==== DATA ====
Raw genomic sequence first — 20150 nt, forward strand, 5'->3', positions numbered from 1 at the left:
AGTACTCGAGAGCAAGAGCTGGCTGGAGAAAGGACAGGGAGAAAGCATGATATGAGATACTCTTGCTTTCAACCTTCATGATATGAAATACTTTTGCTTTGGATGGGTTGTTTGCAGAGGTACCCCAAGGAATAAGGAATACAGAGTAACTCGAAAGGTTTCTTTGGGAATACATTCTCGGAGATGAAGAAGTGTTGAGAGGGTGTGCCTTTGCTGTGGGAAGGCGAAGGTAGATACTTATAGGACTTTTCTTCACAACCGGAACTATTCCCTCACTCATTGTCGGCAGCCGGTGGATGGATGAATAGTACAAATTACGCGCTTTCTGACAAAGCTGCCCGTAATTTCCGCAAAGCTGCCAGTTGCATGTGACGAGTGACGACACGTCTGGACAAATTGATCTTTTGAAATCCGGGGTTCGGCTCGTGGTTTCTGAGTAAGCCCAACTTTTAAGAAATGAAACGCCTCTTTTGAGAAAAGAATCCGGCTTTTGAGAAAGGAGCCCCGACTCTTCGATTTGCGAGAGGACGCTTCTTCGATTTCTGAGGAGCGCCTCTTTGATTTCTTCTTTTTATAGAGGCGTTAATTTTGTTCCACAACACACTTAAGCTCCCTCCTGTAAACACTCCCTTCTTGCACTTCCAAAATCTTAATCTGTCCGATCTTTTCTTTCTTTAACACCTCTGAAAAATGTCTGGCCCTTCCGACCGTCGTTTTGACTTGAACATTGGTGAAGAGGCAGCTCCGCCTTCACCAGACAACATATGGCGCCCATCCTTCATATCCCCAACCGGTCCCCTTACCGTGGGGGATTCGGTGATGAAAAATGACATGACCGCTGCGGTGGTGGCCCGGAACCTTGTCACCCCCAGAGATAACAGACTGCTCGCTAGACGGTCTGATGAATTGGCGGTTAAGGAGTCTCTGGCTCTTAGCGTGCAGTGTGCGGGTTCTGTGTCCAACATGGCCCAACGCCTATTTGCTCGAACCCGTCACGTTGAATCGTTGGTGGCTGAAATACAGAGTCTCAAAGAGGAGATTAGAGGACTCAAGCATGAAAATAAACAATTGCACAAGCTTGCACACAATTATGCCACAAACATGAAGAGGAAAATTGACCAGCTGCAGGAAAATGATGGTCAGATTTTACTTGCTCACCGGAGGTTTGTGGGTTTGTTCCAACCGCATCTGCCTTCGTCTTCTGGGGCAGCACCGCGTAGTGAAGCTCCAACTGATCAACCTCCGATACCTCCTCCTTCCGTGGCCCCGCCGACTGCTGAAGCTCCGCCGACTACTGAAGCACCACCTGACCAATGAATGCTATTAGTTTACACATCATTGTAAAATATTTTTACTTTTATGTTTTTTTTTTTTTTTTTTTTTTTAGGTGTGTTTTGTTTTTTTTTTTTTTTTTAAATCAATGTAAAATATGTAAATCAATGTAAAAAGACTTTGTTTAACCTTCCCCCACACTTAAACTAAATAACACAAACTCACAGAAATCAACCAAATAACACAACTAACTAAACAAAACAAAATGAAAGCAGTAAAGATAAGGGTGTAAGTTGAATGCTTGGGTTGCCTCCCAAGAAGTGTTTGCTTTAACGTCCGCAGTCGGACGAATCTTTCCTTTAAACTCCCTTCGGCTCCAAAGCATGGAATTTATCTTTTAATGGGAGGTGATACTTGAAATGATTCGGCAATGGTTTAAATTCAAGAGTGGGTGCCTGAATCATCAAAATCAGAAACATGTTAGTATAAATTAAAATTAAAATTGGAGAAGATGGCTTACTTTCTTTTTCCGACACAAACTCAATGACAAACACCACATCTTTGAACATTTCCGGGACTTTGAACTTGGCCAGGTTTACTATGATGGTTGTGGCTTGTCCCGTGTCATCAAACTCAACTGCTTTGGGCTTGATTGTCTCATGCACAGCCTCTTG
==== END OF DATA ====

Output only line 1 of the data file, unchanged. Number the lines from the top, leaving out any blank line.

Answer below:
Raw genomic sequence first — 20150 nt, forward strand, 5'->3', positions numbered from 1 at the left: